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React frontend

React components

Handling state

We manage state through React Hooks. See below for further details. Authentication information in stored in the AuthProvider component.

Styling

To keep a consistent style and minimize dependencies and complexity, we build on Material UI. Overall theming is defined in the parent component openml.jsx. Additional styling is defined in the subcomponents themselves.

React Basics

Here are a few React basics you need to know about when developing the frontend. If you've developed with React before, this will just jog your memory. If you are completely new to React, we recommend 'The Road to learn React' by Robin Wieruch.

Components

React only builds the 'View' layer of a web application, depending on APIs to receive information from a backend. The view is a hierarchy of composable components, each isolating all the code for rendering a specific part ('box') of the user interface. This is encapsulated in the render() method, which renders the component every time something changes. This method returns JSX syntax, a mix of HTML and javascript that allows easy templating. The curly braces {} tell the JSX parser that it needs to interpret the contents. JSX supports most HTML attributes, although some are renamed. For instance, className replaces the standard HTML class attribute.

Components are usually defined as subclasses of React.Component. Here we define a simple 'App' component:

class App extends Component {
  render() {
    const title = "Welcome to OpenML";
    return (
    <div className="App">
      <h1>{title}</h1>
    </div>
    );
  }
}

Components can have multiple child components, which are instantiated inside the parent's render method: Here's a simple example:

class App extends Component {
  render() {
    return (
    // This instantiates a component of class TitleBar
    <TitleBar />
    <MainComponent />
    );
  }
}

We can replace any HTML element with a React component (and all its children). Often, we will simply replace the whole HTML root:

ReactDOM.render(
  <App />,
  document.getElementById('root')
);

Component state

React components have internal properties and state that can be accessed though the props and state data structures. state stores the data that you need to render the component. It is mutable (via setState()) and can be changed asynchronously. It holds anything that can be changed by the component itself. It should not be accessed by child or parent components (consider it private). props contains your component's fixed properties (configuration). It is immutable by the component itself, only by its parent. It is used to pass data (and event handlers) from a parent component to a child component. Every time that props or state change, the component will re-render.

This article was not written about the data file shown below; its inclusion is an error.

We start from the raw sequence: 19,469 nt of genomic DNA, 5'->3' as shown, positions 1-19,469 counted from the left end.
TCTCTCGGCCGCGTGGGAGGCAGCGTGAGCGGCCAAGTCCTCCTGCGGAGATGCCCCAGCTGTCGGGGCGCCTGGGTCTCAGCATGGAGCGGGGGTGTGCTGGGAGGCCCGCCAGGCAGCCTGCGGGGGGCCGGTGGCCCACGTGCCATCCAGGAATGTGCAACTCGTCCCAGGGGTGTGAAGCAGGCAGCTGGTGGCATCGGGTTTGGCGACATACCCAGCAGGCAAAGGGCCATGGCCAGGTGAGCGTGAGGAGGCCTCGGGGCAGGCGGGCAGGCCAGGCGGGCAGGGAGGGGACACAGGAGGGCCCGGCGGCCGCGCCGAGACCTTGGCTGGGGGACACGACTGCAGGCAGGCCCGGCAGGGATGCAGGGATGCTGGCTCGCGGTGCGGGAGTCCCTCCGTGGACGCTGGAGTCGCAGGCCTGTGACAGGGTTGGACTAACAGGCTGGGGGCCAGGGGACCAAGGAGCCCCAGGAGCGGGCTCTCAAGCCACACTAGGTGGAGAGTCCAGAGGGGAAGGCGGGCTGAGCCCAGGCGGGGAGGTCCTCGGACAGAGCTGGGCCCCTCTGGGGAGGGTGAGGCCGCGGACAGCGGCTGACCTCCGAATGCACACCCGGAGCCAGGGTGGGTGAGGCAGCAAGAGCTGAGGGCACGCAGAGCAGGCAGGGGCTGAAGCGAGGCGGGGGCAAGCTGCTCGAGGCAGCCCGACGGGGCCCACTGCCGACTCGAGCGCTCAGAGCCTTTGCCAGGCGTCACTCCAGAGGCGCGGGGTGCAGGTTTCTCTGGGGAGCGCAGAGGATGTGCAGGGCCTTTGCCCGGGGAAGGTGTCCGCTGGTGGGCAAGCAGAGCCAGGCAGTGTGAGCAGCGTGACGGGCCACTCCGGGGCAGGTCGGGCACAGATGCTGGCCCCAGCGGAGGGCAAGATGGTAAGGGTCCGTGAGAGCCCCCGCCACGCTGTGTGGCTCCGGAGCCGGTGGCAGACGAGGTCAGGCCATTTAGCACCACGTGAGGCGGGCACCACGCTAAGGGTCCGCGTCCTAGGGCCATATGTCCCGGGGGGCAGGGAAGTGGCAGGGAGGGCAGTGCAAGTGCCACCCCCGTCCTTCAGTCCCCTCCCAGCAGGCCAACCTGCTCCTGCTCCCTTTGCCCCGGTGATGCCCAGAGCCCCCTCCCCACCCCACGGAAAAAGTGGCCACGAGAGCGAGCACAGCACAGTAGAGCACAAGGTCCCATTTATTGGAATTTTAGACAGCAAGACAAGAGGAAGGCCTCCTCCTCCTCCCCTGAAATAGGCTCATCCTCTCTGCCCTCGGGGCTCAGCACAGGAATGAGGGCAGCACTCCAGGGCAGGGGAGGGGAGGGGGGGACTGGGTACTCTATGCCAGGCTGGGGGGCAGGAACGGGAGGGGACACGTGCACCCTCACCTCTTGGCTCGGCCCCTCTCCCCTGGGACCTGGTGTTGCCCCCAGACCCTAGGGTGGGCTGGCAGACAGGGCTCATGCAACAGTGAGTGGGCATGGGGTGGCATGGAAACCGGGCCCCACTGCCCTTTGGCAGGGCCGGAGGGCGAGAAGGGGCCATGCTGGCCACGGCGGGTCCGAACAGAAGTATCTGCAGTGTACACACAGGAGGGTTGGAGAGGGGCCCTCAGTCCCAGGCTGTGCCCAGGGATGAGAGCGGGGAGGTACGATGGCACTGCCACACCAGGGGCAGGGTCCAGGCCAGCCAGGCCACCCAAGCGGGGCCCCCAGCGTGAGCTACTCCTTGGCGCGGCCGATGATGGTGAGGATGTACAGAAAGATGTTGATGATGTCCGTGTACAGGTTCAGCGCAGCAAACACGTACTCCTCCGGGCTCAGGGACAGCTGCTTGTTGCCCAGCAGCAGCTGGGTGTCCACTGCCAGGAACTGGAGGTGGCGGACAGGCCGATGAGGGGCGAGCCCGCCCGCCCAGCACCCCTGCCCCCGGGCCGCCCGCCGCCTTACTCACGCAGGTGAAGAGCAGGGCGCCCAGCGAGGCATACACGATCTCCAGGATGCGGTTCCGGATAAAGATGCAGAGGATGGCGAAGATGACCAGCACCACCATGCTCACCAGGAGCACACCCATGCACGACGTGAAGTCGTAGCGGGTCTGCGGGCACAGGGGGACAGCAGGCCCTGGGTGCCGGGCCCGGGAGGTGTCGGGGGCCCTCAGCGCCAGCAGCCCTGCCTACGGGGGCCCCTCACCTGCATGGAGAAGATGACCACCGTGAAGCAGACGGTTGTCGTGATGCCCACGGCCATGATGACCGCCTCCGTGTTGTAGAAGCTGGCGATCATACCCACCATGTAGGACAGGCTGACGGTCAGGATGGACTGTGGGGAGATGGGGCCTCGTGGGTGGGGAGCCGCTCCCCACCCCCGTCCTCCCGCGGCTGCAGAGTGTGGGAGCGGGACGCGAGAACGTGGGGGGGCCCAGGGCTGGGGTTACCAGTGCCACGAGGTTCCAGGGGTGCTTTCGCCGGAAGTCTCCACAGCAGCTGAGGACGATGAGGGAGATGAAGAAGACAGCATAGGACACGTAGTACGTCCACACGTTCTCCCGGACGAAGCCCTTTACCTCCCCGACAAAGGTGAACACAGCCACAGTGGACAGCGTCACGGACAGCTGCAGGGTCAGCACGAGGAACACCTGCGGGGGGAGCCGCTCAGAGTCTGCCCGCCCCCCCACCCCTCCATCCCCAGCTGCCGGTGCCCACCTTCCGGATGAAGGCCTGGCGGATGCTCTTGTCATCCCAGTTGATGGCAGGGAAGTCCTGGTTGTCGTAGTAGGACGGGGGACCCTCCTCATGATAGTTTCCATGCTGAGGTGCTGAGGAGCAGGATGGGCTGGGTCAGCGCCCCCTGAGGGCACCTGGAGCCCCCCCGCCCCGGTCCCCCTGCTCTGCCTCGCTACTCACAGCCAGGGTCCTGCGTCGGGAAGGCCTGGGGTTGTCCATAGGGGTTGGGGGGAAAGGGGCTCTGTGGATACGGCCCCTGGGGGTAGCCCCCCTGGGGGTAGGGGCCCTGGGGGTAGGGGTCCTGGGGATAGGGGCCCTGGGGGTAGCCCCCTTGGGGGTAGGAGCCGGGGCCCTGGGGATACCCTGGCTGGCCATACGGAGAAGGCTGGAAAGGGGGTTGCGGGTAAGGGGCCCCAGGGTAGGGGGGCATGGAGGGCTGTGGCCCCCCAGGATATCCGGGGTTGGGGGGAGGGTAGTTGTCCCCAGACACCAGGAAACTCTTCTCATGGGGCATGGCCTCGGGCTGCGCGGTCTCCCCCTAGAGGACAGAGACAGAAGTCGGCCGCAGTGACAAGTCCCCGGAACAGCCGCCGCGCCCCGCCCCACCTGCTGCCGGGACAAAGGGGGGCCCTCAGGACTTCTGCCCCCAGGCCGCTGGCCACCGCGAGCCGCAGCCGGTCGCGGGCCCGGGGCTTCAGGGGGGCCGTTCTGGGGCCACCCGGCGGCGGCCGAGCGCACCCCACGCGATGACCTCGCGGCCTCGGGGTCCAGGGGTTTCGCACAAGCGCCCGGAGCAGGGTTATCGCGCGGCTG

Here is an example of a simple component that changes its own state through a button click.

const titles: {mainTitle: 'OpenML'};

class App extends Component {
  constructor(props){
    super(props); // required
  }
  // State initialization
  // Shorthand for this.state = {titles: titles};
  this.state = {titles};

  // Methods need to be bound to the class to have access to `this`.
  // Arrow functions are automatically bound
  changeMainTitle = (name) => {
    this.setState({titles.mainTitle : name});
  }

  render(){
    return (
      <div classname="App">
        <h1>{this.state.titles.mainTitle}</h1>
        <button type="button"
          //Arrow function passed to onClick event handler
          onClick={() => this.changeMainTitle("NewOpenML")}
          > Update
        </button>
      </div>
    );
  }
}

Here is an example of component state being passed on to child components via properties. Optionally, the children prop can be used to pass elements to child components, such as a text string here.

class App extends Component {
  ...
  render(){
    return (
      <div classname="App">
        // Creates a new TitleBar component with a property `title`
        <TitleBar
          title={this.state.titles.mainTitle}
        > Subtext
        </TitleBar>
        <Content />
      </div>
    );
  }
}
class TitleBar extends Component {
  render(){
    // Unpacking (deconstructing) the properties
    const {myTitle, children} = this.props;
    return (
      <h1>{myTitle}</h1>
      {children}
    );
  }
}

Forms and Events

React wraps native browser events into synthetic events to handle interactions in a cross-browser compatible way. After being wrapped, they are sent to all event handlers, usually defined as callbacks. Note: for performance reasons, synthetic events are pooled and reused, so their properties are nullified after being consumed. If you want to use them asynchronously, you need to call event.persist().

HTML forms are different than other DOM elements because they keep their own state in plain HTML. To make sure that we can control the state we need to set the input field's value to a component state value.

Here's an example of using an input field to change the title displayed in the component.

const titles: {mainTitle: 'OpenML'};

class App extends Component {
  this.state = {titles};

  // Receive synthetic event
  onTitleChange = (event) => {
    this.setState({titles.mainTitle : event.target.value});
  }

  render(){
    return (      
      <div classname="App">
        <h1>{this.state.titles.mainTitle}</h1>
        <form>
          <input type="text"
          value={this.state.titles.mainTitle} // control state
          onChange={this.onTitleChange} // event handler callback
          />
        </form>
      </div>
    );
  }
}

Component declarations